Thursday, November 20th
7:00 p.m. social, 7:30 p.m. program
Ecology of Smalltooth Sawfish in Florida and the Bahamas: Research to Support Recovery of a Critically Endangered Species
Dr. Dean Grubbs, Florida State University Coastal and Marine Laboratory, Panacea, Fl
The smalltooth sawfish is a formidable predator that grows to more than 16 feet in length and is among the largest coastal marine fishes in the world. The smalltooth sawfish is listed as Critically Endangered in the IUCN Redlist of Threatened species and is the only native marine fish listed as Endangered under the United States’ Endangered Species Act.
Sawfish declined due to overfishing, and fishery by catch remains the largest source of direct mortality, though habitat loss from urban development, agriculture, and freshwater diversion hinders recovery. In the Northwest Atlantic the remaining sawfish population is concentrated in southwest Florida and portions of the Bahamas.
Dr. Grubbs uses archival satellite tracking on adult smalltooth sawfish to 1) examine regional fidelity, migration and exchange between population segments, 2) determine if aggregation sites related to feeding, mating or pupping exist and 3) assess mortality risk due to interaction with commercial and recreational fisheries. Their research has recently been featured in documentaries such as Public Television’s (WPBT) Changing Seas: Saving Sawfish. Following a screening of this short film, Dr. Grubbs will discuss his research findings to date.
Dr. Dean Grubbs is a fish ecologist with interests in the biology of recreationally and commercially important, as well as poorly studied, taxa of estuarine and marine fishes. Much of his research addresses specific biological gaps necessary for management and conservation of fisheries resources, especially coastal and deepwater sharks and rays as well as large pelagic species. Dean is Associate Research Faculty and the Associate Director of Research at Florida State University’s Coastal and Marine Laboratory where he mentors graduate and undergraduate students, engages in community outreach, and maintains an active research program on the ecology of deep water and coastal fishes.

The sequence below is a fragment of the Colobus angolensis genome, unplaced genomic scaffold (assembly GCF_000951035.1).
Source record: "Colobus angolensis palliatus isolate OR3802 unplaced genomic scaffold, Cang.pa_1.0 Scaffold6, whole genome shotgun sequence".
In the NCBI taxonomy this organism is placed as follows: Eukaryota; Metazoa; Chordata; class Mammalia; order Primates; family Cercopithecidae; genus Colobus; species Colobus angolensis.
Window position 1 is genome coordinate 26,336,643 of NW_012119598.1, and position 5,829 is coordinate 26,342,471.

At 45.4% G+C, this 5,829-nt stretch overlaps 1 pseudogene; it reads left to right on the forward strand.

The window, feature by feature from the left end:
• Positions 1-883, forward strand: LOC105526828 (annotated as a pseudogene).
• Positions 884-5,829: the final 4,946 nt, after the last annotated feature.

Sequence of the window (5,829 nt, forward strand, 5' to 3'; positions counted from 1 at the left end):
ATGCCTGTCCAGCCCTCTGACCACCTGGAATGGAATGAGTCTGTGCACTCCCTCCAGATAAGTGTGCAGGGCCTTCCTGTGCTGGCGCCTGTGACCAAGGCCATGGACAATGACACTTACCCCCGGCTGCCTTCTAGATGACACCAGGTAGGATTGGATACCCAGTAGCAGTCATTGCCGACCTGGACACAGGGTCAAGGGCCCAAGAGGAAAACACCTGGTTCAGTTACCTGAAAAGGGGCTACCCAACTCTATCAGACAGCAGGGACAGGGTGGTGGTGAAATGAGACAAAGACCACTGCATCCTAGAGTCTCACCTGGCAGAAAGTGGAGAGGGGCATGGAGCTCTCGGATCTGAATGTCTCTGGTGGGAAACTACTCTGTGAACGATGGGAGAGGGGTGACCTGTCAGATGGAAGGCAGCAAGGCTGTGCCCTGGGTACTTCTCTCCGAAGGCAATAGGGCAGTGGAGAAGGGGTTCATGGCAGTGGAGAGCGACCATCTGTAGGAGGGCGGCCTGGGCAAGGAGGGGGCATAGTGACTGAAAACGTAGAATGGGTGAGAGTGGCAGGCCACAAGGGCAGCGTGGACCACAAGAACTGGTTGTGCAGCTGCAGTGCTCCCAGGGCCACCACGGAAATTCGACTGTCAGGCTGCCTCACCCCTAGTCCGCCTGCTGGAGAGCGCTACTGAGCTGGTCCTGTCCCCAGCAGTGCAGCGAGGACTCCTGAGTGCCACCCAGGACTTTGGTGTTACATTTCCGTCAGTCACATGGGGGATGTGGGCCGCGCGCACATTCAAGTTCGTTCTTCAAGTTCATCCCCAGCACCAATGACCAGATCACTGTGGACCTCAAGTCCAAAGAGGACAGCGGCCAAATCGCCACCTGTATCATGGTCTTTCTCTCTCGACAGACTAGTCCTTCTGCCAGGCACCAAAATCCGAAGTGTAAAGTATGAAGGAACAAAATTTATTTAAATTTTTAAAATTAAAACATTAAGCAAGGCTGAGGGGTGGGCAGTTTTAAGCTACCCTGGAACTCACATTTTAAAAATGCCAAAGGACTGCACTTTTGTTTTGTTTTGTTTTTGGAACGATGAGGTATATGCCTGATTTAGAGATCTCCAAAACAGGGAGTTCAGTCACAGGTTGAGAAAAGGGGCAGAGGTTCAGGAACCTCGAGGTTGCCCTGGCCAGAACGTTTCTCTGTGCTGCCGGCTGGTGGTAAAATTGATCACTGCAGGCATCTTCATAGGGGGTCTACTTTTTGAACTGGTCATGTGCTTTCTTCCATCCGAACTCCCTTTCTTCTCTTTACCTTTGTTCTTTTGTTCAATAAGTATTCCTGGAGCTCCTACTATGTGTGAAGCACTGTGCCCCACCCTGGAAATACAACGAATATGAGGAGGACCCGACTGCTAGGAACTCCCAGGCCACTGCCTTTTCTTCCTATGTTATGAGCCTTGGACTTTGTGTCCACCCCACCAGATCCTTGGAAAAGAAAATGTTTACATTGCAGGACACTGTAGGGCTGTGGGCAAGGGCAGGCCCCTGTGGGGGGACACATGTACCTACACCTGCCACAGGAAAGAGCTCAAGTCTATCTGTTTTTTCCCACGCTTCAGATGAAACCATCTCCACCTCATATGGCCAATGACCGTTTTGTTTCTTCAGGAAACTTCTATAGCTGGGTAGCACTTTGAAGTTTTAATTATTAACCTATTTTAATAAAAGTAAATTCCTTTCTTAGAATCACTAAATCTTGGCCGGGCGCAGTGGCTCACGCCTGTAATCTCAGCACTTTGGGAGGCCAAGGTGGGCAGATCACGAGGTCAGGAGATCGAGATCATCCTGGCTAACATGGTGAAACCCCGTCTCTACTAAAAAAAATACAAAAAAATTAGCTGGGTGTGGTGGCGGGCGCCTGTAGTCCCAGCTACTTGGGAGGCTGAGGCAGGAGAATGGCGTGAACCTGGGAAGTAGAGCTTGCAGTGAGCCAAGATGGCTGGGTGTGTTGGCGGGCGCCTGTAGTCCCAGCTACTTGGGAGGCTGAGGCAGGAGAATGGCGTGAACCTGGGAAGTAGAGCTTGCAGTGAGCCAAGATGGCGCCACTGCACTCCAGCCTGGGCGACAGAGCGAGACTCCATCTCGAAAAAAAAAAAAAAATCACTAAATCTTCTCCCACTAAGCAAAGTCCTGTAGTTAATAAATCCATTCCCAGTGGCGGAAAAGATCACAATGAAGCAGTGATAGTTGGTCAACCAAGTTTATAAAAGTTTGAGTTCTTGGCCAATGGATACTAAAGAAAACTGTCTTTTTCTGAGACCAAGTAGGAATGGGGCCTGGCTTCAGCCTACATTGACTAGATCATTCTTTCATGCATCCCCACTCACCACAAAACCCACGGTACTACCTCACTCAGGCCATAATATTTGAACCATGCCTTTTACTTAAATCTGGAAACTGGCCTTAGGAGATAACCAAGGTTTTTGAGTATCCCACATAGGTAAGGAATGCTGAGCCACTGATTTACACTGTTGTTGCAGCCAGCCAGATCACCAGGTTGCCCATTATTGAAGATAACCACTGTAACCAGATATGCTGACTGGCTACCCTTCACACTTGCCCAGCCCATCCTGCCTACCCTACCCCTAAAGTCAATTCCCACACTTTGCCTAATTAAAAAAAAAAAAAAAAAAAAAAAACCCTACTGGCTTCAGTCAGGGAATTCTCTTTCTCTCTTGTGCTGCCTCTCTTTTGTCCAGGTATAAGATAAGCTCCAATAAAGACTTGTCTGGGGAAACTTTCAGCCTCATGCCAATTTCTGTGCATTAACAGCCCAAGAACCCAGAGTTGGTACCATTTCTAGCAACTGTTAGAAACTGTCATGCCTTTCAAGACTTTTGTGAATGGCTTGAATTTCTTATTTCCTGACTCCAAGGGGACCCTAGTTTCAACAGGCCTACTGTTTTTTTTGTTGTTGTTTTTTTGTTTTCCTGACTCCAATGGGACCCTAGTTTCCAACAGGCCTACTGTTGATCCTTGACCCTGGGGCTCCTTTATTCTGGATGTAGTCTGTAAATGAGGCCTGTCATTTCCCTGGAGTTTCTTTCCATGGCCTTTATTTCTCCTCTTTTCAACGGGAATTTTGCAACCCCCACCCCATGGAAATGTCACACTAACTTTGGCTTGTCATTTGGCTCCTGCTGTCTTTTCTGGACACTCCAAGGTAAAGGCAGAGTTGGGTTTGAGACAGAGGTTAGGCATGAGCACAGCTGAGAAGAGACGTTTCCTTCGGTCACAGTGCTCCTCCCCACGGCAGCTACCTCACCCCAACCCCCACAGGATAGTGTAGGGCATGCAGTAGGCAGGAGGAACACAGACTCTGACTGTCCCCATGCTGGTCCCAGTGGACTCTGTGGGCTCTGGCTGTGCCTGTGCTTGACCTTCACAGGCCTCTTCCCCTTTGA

Note: Program meetings are now being held at the Unitarian Universalist Church at 2810 North Meridian Road. See the Programs page for a map of the new location.
On August 16, 2014, three juvenile Mississippi Kites were released at the Apalachee Regional Park near Tallahassee, Florida after being rehabilitated at Audubon’s Center for Birds of Prey in Maitland, Florida. They were brought to Tallahassee because many Mississippi Kites are staging in the area for their fall migration.
The releasers were Adrienne Ruhl, President of the Apalachee Audubon Society, George Wilson, Audubon Florida board member, and Karen Berkley, an Audubon volunteer. Dianna Flynt, from the Bird of Prey Center, transported the birds from Maitland and coordinated the release.
On Sale Now!
Great Birding Spots
in Tallahassee, Florida
and Surrounding Areas
Available now! The 2nd edition of Great Birding Spots in Tallahassee and Surrounding Areas, authored by AAS member Bob Henderson.
This new 140-plus page edition has info on 66 birding hot spots in and around Tallahassee, nearly twice as many as the first edition, and features an introduction by Mark Hohmeister who is Associate Editor at the Tallahassee Democrat when he’s not birding. And this edition includes marvelous bird photos taken by AAS board member Nick Baldwin. We left captions off the photos so you can test your bird ID skills, but the IDs are listed at the back of the book if you’re stumped.
You can buy the books directly from the chapter by contacting Harvey Goldman. Email Harvey at email@example.com or call (850) 385-5222. Each book costs $21.50, including tax.
You can also purchase copies at: